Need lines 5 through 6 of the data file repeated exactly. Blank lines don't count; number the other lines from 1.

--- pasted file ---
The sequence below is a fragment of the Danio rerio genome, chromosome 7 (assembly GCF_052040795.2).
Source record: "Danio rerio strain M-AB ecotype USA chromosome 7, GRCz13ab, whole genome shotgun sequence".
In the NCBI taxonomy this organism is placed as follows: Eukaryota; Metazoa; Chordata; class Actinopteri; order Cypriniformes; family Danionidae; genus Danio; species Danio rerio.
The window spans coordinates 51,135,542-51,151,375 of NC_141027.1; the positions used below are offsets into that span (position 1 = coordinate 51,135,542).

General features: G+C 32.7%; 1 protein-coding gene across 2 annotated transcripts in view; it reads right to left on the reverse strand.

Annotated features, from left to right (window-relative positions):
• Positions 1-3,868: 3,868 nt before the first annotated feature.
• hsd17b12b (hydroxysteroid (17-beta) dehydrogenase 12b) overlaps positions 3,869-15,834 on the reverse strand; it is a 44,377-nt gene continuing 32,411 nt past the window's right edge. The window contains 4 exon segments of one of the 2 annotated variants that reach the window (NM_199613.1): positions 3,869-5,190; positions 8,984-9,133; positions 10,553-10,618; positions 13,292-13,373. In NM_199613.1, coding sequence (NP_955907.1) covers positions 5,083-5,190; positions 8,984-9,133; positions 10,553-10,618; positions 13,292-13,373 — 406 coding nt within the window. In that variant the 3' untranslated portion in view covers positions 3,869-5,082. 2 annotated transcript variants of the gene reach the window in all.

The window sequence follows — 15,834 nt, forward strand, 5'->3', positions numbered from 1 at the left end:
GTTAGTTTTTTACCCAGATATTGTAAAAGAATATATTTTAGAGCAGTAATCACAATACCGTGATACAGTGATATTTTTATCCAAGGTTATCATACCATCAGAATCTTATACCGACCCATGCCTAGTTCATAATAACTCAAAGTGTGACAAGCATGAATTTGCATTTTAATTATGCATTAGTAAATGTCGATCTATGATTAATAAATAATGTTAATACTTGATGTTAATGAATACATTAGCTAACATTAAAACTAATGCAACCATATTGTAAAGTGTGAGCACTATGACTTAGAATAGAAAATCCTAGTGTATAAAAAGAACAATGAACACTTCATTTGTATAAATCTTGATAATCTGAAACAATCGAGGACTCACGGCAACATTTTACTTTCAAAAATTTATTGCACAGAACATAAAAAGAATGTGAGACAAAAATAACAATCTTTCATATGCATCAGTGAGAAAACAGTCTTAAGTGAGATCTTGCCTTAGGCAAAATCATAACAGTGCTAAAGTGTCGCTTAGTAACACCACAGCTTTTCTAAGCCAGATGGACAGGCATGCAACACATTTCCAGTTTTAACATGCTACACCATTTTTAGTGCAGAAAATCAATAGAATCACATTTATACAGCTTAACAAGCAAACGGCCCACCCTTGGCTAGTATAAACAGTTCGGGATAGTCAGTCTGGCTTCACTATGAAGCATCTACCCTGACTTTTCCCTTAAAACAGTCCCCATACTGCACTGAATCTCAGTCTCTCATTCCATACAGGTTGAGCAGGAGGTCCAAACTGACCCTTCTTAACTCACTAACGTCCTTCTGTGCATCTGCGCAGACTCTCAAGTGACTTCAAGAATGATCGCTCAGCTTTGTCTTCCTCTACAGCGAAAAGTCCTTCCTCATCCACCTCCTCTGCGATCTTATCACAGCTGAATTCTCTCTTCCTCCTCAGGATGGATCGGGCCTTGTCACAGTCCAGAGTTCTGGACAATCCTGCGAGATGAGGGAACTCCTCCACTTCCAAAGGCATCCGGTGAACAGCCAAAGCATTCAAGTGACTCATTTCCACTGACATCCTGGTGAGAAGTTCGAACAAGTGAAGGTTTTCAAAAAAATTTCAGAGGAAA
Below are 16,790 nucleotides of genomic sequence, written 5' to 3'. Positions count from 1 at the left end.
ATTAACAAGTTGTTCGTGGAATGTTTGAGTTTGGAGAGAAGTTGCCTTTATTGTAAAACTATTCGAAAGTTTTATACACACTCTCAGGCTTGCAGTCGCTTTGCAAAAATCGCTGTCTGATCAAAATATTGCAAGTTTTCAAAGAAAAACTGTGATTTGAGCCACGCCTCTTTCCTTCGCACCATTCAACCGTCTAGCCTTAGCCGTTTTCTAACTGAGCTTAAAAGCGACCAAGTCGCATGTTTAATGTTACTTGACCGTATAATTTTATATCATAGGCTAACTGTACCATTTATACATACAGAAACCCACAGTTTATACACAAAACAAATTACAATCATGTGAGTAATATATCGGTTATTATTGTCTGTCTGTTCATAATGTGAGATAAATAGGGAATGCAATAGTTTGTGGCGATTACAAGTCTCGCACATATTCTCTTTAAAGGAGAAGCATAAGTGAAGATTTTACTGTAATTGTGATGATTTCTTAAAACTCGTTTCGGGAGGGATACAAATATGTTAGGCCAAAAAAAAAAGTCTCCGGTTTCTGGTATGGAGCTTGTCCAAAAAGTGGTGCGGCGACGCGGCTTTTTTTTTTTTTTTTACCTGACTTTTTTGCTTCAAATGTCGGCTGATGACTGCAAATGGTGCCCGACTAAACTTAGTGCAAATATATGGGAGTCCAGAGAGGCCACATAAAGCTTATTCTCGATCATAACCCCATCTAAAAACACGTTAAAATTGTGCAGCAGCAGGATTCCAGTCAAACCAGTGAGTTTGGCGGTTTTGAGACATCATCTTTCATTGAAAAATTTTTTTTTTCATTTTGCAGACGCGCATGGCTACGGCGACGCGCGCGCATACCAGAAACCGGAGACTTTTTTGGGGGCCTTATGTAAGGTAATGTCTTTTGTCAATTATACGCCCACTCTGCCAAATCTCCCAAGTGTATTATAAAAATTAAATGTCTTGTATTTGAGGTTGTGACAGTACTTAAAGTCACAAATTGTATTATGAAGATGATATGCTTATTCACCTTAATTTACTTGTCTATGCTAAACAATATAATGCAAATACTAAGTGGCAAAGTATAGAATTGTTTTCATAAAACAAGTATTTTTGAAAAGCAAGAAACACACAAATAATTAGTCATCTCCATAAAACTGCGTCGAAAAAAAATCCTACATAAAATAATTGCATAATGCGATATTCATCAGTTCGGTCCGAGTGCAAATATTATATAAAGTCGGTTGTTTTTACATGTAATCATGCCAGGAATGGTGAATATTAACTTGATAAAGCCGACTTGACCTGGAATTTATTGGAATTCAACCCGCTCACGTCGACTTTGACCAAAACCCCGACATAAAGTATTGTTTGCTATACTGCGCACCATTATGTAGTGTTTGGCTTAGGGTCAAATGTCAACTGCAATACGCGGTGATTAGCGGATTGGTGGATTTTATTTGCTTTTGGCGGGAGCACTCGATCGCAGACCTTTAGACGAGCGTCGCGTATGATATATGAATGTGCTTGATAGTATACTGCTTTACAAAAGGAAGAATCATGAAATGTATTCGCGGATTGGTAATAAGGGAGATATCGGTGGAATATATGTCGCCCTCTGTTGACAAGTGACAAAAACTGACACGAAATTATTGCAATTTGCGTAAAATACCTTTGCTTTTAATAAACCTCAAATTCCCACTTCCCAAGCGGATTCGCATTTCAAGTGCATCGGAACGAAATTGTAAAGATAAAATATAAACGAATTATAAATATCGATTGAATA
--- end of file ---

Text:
General features: G+C 32.7%; 1 protein-coding gene across 2 annotated transcripts in view; it reads right to left on the reverse strand.

Annotated features, from left to right (window-relative positions):